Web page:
Three times, military doctors tried to send Sgt. Henry Lujan home.
Three times, Lujan refused. He figured that if his buddies in Nevada National Guard's 72nd Military Police Company couldn't go home, neither would he.
Lujan was one of 86 citizen soldiers who returned to a joyful homecoming at Nellis Air Force Base on Wednesday - in time for Thanksgiving on Thursday.
Seven soldiers flew on to Carson City, where Steven Leonard threw his arms around Sgt. Tanya Leonard, 30, from Fernley, laughed, and said he was looking forward to a good meal.
But first, Tanya Leonard said, "I'm going to ... soak in the bathtub for a while and make sure the water doesn't drain out."
The holiday at home came as a surprise to the soldiers, who learned about it before boarding a plane in Kuwait on Tuesday.
After a stop at Fort Lewis, Wash., they boarded a C-130 Hercules cargo plane for Nellis, where they were greeted with cheers, tears and hugs.
"We're all home and we're all back alive, and that's the most important thing we could ask for," said Spc. Michael Roe, clinging to his 5-year-old daughter, Kaitlynn.
No soldiers from the 72nd died, but several were wounded in attacks in Iraq. Ten, including Lujan, won Purple Hearts for combat injuries.
"It was scary," Lujan said, recalling mortar and rocket-propelled grenade attacks in seven months guarding the Abu Ghraib prison in Baghdad. "Two soldiers died in our back yard."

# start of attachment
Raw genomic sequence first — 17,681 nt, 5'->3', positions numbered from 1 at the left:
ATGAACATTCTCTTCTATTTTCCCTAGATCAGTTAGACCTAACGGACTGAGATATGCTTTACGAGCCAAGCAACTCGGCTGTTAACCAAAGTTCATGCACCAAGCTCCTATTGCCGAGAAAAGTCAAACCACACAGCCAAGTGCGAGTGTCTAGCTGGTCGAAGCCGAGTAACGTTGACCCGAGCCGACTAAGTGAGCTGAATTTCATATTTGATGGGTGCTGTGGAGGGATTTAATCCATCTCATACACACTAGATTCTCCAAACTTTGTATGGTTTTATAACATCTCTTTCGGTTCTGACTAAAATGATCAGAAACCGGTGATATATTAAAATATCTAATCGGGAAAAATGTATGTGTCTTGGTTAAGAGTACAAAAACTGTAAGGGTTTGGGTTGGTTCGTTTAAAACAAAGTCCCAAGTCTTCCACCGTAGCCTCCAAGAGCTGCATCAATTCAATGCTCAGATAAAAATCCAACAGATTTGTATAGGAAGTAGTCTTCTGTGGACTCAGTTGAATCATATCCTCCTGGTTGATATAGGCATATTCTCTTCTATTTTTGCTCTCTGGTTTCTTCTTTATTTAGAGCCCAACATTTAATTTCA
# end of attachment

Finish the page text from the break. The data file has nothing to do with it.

The unit has been home just five months since being deployed following the Sept. 11, 2001, terrorist attacks. The soldiers spent a year guarding the Defense Language Institute in Monterey, Calif., and were reactivated in February for the war in Iraq.
Lujan said he'll take the return to civilian life one day at a time as he returns to his family and his job with the Las Vegas city Department of Neighborhood Services.
The soldiers survived some close calls since going to the Middle East in May.
The first came June 27 when their 2 1/2-ton troop carrier was rocked by a roadside bomb. The explosion threw Spc. Brian Robinson from the truck and injured several other soldiers, including Lujan.
Robinson, of Henderson, was sent to Fort Lewis for physical therapy.
On Aug. 19, a Humvee drove over a land mine. Sgt. Jeremiah McLoughlin was knocked unconscious and peppered with shrapnel. He was sent home for treatment.
The unit also endured a Sept. 20 mortar attack on their compound. Two soldiers from another unit were killed, Lujan said.
Despite the near-misses, Lujan would not leave his fellow troops to go home.
During his unit's deployment in California, he injured his right knee in a training mishap. He was rehabilitating when his unit was reactivated for Iraq, so he ended the rehabilitation eight months early and went to three doctors before one cleared him for duty, he said.
He kept secret until a few weeks ago that he had been diagnosed with testicular cancer in early 2002 and that the disease was in remission.
"I pretty much had to fight my way into the battle," Lujan said, one arm wrapped around sons Damien, 13, and Devin, 9.
After the holiday, Lujan and Leonard and the rest of their unit will head back to Fort Lewis to demobilize. About a week later, they will return to civilian lives.
Military rules say they cannot be sent to the Middle East for another five years.
Doug Fry Sr. waited for the plane to land and said he was glad to have his son, Spc. Doug Fry Jr., back home.
"I prayed for him," the father said. "I guess he did the same thing, and kept his head down. And he made it through."